Source: VEON’s financial results

Source: VEON’s financial results

So a very rational response to this would be to invest aggressively in growth of product and service delivery to maximise ARPU while also protecting cash flows through going “asset light”.

“Infrastructure sharing holds significant importance for Pakistan amidst various economic challenges such as inflation, low ARPU, escalating fuel prices, revenue constraints, and the substantial capital investment required for the integration of emerging technologies such as 5G. The imperative to extend connectivity to underserved regions, deploy cost effective strategies to meet burgeoning capacity demands, deliver social benefits, and achieve nationwide coverage further underscores this necessity,” reads the VIS report. 

For Pakistani CMOs, the logical first step towards infrastructure sharing is tower sharing.

The tower business in Pakistan

In the world of telecom, a company owns and manages the physical infrastructure used for wireless communication, such as cell towers and related equipment. When CMOs set up shop in Pakistan, they did not compete on price, or services, rather they chose to compete on something that was an automatic choice for Pakistan’s diverse terrain; coverage. Each company spent billions in making its network as accessible as possible. Towers were set up far and wide, all across the country. 

While Pakistani telcos outspent each other, setting up new infrastructure, the world was moving towards more elegant solutions. Telecom companies realised that the capital expenditure that went into setting up their proprietary tower infrastructure was massive and was not likely to pay dividends quickly. Therefore, telecom companies around the world devised a way to share this infrastructure. Such that one company could use the towers of another company to transmit and multiple companies could use one tower as well.

This led to the emergence of infrastructure sharing companies that started erupting left and right. Companies that would set up a portfolio of properties on which they rented space to multiple telco operators. This resulted in mobile operators relaxing their grip on their network infrastructure via ad hoc arrangements by operators to sublet space on their sites. 

The primary advantage of tower sharing is cost reduction. Building and maintaining a cell tower infrastructure can be prohibitively expensive, especially in densely populated urban areas or remote rural regions where demand for connectivity may not justify the investment. By sharing towers, telcos can pool their resources, share the financial burden of infrastructure development, and achieve cost savings through economies of scale.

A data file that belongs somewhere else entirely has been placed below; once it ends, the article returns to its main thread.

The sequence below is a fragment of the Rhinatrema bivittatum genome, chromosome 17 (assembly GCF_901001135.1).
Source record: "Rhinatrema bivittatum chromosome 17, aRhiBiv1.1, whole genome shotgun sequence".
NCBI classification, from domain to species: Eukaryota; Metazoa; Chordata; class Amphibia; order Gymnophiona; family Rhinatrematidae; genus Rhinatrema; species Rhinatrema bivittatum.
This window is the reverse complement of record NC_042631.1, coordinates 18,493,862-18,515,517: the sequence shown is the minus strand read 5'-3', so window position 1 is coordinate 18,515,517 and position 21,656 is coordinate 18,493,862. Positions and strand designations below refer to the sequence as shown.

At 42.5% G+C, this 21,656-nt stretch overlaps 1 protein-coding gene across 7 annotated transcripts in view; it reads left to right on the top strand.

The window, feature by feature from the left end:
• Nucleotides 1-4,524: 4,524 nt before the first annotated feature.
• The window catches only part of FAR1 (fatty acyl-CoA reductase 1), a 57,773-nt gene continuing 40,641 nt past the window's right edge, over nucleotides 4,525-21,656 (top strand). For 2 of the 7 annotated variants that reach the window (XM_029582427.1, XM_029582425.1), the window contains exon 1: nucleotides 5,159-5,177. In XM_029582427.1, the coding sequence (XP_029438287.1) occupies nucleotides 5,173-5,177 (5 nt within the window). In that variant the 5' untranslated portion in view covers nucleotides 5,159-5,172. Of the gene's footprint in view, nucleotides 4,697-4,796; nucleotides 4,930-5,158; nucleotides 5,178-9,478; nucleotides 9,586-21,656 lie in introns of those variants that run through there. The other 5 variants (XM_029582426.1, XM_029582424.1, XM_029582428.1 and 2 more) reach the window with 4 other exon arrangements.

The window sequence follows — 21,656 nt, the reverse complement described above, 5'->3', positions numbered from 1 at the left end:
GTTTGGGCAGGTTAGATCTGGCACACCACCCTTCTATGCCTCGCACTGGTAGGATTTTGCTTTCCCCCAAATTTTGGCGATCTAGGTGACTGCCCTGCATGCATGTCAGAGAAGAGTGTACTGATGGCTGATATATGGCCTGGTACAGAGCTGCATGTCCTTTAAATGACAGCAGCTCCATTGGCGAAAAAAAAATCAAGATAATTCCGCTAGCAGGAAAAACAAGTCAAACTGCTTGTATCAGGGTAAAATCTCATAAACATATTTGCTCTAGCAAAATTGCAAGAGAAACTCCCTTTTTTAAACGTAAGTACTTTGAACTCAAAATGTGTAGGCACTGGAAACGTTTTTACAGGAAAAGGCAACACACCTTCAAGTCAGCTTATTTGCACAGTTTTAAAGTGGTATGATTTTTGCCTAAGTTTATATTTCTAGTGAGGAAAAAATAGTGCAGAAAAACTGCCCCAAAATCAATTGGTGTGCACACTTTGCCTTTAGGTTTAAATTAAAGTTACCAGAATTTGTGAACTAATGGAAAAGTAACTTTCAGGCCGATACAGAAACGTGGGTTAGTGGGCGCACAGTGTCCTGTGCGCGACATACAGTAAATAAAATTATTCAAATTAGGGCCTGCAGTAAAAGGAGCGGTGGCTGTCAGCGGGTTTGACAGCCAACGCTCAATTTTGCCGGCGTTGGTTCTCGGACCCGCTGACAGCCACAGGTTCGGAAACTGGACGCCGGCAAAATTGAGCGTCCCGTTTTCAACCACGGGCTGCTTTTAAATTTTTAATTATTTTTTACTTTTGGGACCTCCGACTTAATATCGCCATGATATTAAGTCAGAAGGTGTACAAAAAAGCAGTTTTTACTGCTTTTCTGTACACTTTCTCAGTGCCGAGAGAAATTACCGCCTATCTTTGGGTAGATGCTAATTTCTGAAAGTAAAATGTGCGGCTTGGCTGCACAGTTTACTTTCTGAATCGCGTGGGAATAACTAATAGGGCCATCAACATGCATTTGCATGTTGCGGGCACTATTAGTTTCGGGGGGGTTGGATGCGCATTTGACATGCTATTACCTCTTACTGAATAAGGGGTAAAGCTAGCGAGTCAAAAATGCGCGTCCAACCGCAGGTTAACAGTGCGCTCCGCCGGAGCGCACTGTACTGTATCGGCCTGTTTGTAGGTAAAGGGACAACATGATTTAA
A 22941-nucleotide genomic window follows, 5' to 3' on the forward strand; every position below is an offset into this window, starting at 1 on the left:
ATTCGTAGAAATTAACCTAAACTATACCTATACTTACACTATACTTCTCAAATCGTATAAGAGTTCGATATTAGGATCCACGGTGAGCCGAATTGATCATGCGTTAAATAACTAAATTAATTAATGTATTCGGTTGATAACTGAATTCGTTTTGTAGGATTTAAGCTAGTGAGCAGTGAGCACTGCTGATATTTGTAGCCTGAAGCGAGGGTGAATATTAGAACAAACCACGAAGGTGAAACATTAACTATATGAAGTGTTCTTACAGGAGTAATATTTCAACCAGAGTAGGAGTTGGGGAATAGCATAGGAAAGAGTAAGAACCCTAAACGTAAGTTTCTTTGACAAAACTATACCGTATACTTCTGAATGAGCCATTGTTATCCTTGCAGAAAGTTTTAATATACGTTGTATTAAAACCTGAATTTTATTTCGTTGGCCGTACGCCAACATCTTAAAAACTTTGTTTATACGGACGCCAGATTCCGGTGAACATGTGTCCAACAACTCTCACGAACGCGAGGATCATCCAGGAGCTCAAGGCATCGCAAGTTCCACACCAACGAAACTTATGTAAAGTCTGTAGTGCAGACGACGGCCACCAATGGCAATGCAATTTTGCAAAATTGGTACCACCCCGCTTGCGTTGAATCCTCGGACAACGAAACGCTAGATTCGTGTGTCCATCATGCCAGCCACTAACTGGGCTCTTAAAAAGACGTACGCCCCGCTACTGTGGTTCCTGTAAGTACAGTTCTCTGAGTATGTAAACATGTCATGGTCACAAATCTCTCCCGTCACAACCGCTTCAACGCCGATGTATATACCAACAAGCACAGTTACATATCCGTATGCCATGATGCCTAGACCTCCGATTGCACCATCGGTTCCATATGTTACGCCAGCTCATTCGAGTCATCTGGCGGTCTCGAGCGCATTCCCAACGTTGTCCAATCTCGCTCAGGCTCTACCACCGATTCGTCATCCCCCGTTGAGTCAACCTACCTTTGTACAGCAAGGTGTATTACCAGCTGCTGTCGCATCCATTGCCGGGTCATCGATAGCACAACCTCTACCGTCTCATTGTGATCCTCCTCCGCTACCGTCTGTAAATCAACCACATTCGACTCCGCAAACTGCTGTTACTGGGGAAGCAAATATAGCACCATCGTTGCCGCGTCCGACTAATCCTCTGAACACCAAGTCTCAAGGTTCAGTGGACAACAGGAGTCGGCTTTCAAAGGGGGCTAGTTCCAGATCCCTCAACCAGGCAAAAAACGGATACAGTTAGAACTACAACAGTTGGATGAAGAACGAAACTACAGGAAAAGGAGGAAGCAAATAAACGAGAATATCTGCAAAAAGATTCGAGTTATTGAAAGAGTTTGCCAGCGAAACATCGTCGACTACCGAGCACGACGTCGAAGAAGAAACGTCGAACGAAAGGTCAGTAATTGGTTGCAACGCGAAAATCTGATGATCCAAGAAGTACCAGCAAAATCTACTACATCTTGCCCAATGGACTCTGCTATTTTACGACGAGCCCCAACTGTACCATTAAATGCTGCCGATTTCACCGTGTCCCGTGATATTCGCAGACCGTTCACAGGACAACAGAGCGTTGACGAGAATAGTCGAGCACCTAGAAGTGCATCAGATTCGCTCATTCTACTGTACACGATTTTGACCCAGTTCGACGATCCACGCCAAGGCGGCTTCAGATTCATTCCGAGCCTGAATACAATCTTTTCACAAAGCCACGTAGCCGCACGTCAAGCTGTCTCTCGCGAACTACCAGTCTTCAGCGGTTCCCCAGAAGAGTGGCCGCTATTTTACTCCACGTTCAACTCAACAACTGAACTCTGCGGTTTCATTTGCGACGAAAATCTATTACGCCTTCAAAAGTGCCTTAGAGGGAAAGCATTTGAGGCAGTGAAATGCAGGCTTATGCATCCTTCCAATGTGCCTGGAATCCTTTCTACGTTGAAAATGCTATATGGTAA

Furthermore, tower sharing promotes infrastructure optimization and environmental sustainability. It also contributes to network performance enhancement and service quality improvement. By sharing infrastructure, telcos can strategically deploy equipment on existing towers to optimise coverage, capacity, and signal quality. This enables more efficient use of spectrum resources, reduces interference, and enhances the overall reliability and performance of mobile networks.

“When we were building most of our sites back in the 2004-2008 period, there were no tower sharing companies. Therefore, we had to build our own infrastructure but now we are sharing and we are sharing quite substantial numbers,” the then CEO of Telenor, Irfan Wahab, told Profit in an interview in 2022.

Currently, the industry’s market share is distributed among four major players: Engro Enfrashare, Edotco Pakistan (Pvt) Ltd, Awal Telecom, and Associated Technologies (Pvt.) Limited (now under the ownership of Tower Power (Pvt) Limited). In the country, as per VIS credit rating, there are around 42,000 towers installed, with approximately 6,000 managed by TowerCo companies. 

These figures indicate significant potential for growth in this sector, as well as investor’s interest in participating. Jazz sought to capitalise on this opportunity and managed to secure a great deal.

Deodar; an attempt to sell

In December 2022, it was announced that Jazz had conditionally agreed to sell its 10,500+ towers. The successful bidder was a consortium of TPL REIT Management Company (TPL RMC) Limited and UAE-based TASC Towers Holding (TASC). The estimated deal size at the beginning of the negotiations was approximately $600 million.